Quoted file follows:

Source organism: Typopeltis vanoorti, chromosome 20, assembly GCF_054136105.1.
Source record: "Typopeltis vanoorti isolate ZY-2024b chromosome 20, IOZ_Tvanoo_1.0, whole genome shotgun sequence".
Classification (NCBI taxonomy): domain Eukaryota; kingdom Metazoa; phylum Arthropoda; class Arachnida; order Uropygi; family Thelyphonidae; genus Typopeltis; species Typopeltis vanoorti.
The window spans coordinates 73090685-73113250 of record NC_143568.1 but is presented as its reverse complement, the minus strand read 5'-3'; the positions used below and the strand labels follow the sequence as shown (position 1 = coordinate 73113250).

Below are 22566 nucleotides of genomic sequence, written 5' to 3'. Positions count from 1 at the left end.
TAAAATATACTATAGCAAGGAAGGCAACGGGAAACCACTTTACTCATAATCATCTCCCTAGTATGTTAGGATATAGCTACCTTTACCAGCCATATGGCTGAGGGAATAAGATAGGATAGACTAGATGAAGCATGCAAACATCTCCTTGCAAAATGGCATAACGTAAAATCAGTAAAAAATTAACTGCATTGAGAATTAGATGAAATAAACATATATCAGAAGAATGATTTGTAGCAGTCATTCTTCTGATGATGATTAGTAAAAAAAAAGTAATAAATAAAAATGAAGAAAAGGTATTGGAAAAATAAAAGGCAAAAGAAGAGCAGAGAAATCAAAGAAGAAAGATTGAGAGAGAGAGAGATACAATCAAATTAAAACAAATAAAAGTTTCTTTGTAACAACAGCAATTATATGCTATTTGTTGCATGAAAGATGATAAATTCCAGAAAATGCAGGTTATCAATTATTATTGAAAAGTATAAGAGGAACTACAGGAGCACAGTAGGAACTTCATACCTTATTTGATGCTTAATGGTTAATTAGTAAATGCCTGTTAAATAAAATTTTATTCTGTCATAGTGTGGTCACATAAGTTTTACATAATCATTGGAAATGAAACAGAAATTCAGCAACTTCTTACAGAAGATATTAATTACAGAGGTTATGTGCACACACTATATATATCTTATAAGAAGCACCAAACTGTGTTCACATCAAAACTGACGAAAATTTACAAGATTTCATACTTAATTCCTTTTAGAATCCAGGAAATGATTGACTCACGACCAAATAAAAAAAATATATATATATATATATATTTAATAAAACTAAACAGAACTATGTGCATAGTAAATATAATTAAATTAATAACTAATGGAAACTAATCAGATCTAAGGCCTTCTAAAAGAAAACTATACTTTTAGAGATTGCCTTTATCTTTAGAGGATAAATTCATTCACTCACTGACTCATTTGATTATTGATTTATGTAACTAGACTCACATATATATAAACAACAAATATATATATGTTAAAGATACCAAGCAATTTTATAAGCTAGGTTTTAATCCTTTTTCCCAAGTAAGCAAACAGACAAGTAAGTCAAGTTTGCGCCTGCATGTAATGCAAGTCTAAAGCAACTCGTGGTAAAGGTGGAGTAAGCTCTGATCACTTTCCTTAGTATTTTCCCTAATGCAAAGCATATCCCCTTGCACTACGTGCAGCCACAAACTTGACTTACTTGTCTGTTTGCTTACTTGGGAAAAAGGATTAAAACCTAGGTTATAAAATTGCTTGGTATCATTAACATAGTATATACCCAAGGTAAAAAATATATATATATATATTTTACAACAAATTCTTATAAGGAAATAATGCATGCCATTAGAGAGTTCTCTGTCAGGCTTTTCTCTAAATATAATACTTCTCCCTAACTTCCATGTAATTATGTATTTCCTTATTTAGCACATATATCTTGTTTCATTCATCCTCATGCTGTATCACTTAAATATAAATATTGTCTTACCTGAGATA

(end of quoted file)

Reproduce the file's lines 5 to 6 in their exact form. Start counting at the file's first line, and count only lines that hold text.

Below are 22566 nucleotides of genomic sequence, written 5' to 3'. Positions count from 1 at the left end.
TAAAATATACTATAGCAAGGAAGGCAACGGGAAACCACTTTACTCATAATCATCTCCCTAGTATGTTAGGATATAGCTACCTTTACCAGCCATATGGCTGAGGGAATAAGATAGGATAGACTAGATGAAGCATGCAAACATCTCCTTGCAAAATGGCATAACGTAAAATCAGTAAAAAATTAACTGCATTGAGAATTAGATGAAATAAACATATATCAGAAGAATGATTTGTAGCAGTCATTCTTCTGATGATGATTAGTAAAAAAAAAGTAATAAATAAAAATGAAGAAAAGGTATTGGAAAAATAAAAGGCAAAAGAAGAGCAGAGAAATCAAAGAAGAAAGATTGAGAGAGAGAGAGATACAATCAAATTAAAACAAATAAAAGTTTCTTTGTAACAACAGCAATTATATGCTATTTGTTGCATGAAAGATGATAAATTCCAGAAAATGCAGGTTATCAATTATTATTGAAAAGTATAAGAGGAACTACAGGAGCACAGTAGGAACTTCATACCTTATTTGATGCTTAATGGTTAATTAGTAAATGCCTGTTAAATAAAATTTTATTCTGTCATAGTGTGGTCACATAAGTTTTACATAATCATTGGAAATGAAACAGAAATTCAGCAACTTCTTACAGAAGATATTAATTACAGAGGTTATGTGCACACACTATATATATCTTATAAGAAGCACCAAACTGTGTTCACATCAAAACTGACGAAAATTTACAAGATTTCATACTTAATTCCTTTTAGAATCCAGGAAATGATTGACTCACGACCAAATAAAAAAAATATATATATATATATATATTTAATAAAACTAAACAGAACTATGTGCATAGTAAATATAATTAAATTAATAACTAATGGAAACTAATCAGATCTAAGGCCTTCTAAAAGAAAACTATACTTTTAGAGATTGCCTTTATCTTTAGAGGATAAATTCATTCACTCACTGACTCATTTGATTATTGATTTATGTAACTAGACTCACATATATATAAACAACAAATATATATATGTTAAAGATACCAAGCAATTTTATAAGCTAGGTTTTAATCCTTTTTCCCAAGTAAGCAAACAGACAAGTAAGTCAAGTTTGCGCCTGCATGTAATGCAAGTCTAAAGCAACTCGTGGTAAAGGTGGAGTAAGCTCTGATCACTTTCCTTAGTATTTTCCCTAATGCAAAGCATATCCCCTTGCACTACGTGCAGCCACAAACTTGACTTACTTGTCTGTTTGCTTACTTGGGAAAAAGGATTAAAACCTAGGTTATAAAATTGCTTGGTATCATTAACATAGTATATACCCAAGGTAAAAAATATATATATATATATTTTACAACAAATTCTTATAAGGAAATAATGCATGCCATTAGAGAGTTCTCTGTCAGGCTTTTCTCTAAATATAATACTTCTCCCTAACTTCCATGTAATTATGTATTTCCTTATTTAGCACATATATCTTGTTTCATTCATCCTCATGCTGTATCACTTAAATATAAATATTGTCTTACCTGAGATA